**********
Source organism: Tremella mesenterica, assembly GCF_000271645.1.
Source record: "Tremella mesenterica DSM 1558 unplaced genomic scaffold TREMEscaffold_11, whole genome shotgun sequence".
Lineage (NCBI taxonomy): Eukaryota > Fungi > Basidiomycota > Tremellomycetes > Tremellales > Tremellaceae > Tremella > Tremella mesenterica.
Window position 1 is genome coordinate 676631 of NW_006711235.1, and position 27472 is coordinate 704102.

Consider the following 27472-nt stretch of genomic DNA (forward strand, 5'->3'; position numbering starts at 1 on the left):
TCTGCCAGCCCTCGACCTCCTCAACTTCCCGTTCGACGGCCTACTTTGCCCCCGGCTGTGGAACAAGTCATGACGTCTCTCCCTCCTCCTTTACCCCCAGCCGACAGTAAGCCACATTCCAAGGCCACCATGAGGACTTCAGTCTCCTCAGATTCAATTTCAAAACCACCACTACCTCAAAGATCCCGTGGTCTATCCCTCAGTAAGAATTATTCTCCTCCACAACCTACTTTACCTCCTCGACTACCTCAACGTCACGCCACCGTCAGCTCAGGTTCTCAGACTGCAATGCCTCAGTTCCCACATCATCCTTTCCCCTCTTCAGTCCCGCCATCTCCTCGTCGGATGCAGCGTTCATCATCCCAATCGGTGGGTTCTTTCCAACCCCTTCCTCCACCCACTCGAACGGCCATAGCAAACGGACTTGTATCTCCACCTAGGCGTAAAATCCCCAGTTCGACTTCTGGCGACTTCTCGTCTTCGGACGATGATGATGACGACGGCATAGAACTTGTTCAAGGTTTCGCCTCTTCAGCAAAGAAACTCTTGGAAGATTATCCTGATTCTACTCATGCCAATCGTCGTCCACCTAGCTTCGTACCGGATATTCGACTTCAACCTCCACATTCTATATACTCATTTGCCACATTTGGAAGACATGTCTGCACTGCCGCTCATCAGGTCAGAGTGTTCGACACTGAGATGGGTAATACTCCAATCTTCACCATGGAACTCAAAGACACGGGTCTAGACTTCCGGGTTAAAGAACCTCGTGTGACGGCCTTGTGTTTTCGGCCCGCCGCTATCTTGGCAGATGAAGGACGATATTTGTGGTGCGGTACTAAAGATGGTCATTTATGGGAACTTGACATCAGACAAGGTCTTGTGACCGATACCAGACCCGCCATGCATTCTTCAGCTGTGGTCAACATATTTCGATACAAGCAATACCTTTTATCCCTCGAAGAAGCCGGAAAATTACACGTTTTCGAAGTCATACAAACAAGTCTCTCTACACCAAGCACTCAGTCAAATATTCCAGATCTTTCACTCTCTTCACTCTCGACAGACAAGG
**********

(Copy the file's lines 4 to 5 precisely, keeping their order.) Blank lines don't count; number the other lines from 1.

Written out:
Window position 1 is genome coordinate 676631 of NW_006711235.1, and position 27472 is coordinate 704102.

Consider the following 27472-nt stretch of genomic DNA (forward strand, 5'->3'; position numbering starts at 1 on the left):